Glidewell Dental has released a new mandibular advancement device, the Oasys Hinge Appliance. This oral sleep appliance is Medicare and PDAC (Pricing, Data Analysis and Coding) cleared under code E0486 to treat patients with mild to moderate obstructive sleep apnea (OSA).

“Snoring is a warning sign that should not be ignored,” says Randy Clare, director of brand and product management at Glidewell Dental, in a release. “An estimated 50% of US adults snore and 30 percent of people are habitual snorers. In addition, adults over the age of 65 are at an increased risk of obstructive sleep apnea, which can be very serious if left untreated. Two common symptoms of OSA include loud, chronic snoring and daytime sleepiness.”

The Oasys Hinge Appliance is designed to gently shift the lower jaw forward during sleep, which activates the airway muscles and ligaments to prevent the airway from collapsing. The device is custom-made for each patient. It’s micro-adjustable (0.25 mm increments), with up to 10 mm of advancement based on the patient’s needs. The telescope-style hinge allows for natural jaw movement and can

Karl Doghramji, MD: Defining Insomnia 0

Karl Doghramji, MD: Defining Insomnia

In an interview with MD Magazine, Karl Doghramji, MD, a professor at Thomas Jefferson University, explained the technical definition of insomnia, and how that definition has helped shape the clinical understanding of its comorbidities.

And finally, what’s interesting about the new nosologic classification of insomnia is that we no longer look at insomnia being a primary or secondary phenomenon. We now look at as being a problem or disorder which coexists with other disorders, or is comorbid with other disorders. So we’re used to saying insomnia occurred because of this problem, because of that problem. Now, we say in some it’s comorbid with depression, or gastroesophageal reflux, or with sleep apnea.

from Sleep Review http://www.sleepreviewmag.com/2019/08/karl-doghramji-md-defining-insomnia/…

More Cancer Cases Seen Among Women with Sleep Apnea Than in Men and in People Without OSA 0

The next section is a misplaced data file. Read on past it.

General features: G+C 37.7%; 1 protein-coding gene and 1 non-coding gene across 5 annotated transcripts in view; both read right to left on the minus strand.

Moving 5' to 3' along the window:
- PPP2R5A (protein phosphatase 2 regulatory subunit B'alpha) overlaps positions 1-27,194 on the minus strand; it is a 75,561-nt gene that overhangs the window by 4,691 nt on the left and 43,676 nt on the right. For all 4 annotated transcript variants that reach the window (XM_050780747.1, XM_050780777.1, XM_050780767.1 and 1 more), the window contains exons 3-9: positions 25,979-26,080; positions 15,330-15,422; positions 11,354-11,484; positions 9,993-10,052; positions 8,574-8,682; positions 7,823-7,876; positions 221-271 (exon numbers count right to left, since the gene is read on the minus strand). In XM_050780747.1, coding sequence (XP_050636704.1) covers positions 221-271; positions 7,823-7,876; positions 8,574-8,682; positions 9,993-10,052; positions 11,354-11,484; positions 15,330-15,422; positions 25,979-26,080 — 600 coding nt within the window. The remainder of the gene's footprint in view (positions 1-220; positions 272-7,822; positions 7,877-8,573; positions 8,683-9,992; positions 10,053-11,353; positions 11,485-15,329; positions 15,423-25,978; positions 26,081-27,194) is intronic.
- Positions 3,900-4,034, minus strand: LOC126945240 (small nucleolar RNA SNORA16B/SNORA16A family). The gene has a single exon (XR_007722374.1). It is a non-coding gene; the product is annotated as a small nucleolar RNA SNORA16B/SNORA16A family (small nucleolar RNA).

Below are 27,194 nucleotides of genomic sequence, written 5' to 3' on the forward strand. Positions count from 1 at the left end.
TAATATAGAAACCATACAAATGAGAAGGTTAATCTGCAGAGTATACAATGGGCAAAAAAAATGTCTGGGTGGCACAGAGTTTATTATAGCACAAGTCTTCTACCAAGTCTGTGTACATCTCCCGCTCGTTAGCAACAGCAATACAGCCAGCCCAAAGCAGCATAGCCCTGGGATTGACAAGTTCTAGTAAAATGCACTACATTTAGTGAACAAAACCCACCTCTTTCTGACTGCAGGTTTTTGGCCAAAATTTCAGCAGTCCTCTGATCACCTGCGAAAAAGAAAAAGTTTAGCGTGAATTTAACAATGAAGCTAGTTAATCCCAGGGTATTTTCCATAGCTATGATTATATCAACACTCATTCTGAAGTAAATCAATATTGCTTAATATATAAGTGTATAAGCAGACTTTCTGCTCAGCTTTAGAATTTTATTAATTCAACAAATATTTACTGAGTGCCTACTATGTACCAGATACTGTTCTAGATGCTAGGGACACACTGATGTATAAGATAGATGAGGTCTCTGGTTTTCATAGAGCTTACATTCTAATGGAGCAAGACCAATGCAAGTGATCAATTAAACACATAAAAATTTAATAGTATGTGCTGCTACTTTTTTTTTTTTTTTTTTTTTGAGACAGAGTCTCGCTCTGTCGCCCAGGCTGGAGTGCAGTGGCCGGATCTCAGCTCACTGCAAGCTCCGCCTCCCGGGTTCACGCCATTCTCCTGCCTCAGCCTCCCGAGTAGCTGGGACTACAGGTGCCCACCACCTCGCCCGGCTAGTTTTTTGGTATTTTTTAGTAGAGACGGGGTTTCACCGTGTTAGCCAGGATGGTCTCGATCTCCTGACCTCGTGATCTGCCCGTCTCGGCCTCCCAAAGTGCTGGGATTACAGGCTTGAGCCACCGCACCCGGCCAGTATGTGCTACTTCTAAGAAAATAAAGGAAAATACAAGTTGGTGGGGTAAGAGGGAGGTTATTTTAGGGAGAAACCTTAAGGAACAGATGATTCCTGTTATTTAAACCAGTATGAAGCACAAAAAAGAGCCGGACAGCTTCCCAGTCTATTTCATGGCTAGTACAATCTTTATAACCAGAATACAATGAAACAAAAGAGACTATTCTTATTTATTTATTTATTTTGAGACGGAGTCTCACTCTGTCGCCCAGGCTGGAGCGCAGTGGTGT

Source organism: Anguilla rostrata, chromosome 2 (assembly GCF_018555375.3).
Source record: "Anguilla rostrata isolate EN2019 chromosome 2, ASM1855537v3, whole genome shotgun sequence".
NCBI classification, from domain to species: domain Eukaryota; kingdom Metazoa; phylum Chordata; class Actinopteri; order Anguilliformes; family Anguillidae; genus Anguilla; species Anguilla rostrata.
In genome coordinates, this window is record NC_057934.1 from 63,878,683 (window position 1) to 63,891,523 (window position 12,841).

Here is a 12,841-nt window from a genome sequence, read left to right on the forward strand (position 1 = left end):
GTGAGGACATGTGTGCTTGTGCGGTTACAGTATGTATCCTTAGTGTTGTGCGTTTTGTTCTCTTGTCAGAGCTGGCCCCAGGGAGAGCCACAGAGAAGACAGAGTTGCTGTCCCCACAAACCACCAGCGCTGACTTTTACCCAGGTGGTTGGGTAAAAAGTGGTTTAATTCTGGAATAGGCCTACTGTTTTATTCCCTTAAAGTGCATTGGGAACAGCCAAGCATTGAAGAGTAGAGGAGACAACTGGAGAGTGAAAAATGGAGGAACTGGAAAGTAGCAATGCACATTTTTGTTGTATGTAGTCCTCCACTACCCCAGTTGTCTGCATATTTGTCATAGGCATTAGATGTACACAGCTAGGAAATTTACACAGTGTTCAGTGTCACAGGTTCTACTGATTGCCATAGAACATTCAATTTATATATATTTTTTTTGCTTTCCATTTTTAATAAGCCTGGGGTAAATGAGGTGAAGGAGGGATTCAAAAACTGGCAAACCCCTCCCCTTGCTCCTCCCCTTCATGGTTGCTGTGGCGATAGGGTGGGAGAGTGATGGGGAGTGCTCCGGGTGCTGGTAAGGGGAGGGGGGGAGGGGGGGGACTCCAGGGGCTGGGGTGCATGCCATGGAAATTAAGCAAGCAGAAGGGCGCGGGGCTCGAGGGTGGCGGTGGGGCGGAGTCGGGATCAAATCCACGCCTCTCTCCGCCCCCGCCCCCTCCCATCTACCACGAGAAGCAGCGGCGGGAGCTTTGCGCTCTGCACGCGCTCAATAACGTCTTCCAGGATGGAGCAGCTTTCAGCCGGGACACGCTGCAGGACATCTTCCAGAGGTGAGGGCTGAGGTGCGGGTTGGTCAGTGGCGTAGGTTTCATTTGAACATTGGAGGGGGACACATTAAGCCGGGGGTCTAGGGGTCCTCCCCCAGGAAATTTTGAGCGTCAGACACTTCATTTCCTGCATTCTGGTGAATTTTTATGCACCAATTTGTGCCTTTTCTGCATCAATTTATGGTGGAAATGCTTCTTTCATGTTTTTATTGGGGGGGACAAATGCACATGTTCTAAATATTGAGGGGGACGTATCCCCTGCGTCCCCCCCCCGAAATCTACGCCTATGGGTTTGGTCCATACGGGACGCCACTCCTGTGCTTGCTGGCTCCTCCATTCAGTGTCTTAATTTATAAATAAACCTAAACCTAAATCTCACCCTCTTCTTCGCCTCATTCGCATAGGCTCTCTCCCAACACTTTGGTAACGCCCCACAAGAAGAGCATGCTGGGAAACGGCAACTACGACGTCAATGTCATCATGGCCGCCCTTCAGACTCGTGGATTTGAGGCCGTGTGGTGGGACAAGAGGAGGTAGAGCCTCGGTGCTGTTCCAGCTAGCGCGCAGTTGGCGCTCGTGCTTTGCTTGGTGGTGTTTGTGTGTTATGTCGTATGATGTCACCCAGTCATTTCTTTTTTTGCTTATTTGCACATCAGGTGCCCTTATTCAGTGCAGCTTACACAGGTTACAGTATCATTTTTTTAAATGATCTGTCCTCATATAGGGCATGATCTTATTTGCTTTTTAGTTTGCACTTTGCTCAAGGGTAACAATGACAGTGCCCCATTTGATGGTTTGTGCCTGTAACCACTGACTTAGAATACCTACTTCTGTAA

More Cancer Cases Seen Among Women with Sleep Apnea Than in Men and in People Without OSA

Women with severe sleep apnea appear to be at an elevated risk of getting cancer, a study shows. No causal relationship is demonstrated, but the link between nocturnal hypoxia in women and higher cancer risk is still clear.

“It’s reasonable to assume that sleep apnea is a risk factor for cancer, or that both conditions have common risk factors, such as overweight. On the other hand, it is less likely that cancer leads to sleep apnea,” says Ludger Grote, adjunct professor and chief physician in sleep medicine, and the last author of the current study, in a release.

The research, published in the European Respiratory Journal, is based on analyses of registry data, collected in the European database ESADA, on a total of some 20,000 adult patients with obstructive sleep apnea (OSA). About 2% of them also had a cancer diagnosis.

As expected, advanced age was associated with elevated cancer risk, but adjusting the data for age, gender, body mass index (BMI), smoking, and alcohol consumption nevertheless showed a possible link between intermittent hypoxia at night and higher cancer

Sleep Is A Serious Matter 0

Sleep Is A Serious Matter

Sleep. We take it for granted. Well, we shouldn’t. We can’t survive on just a few hours of sleep. Even if we try to, our health is going to suffer. We all need to get some good sleep, not just for one night but for every single night of our life. In other words, we all need to get quality sleep regularly.

Sleep is a natural physiological state of the body where our brain is inactive, muscles relaxed, and consciousness practically suspended. Sleep is an essential part of our routine and it helps the body ‘regenerate and rejuvenate’. We spend one third of our life in sleep and we never bother about it.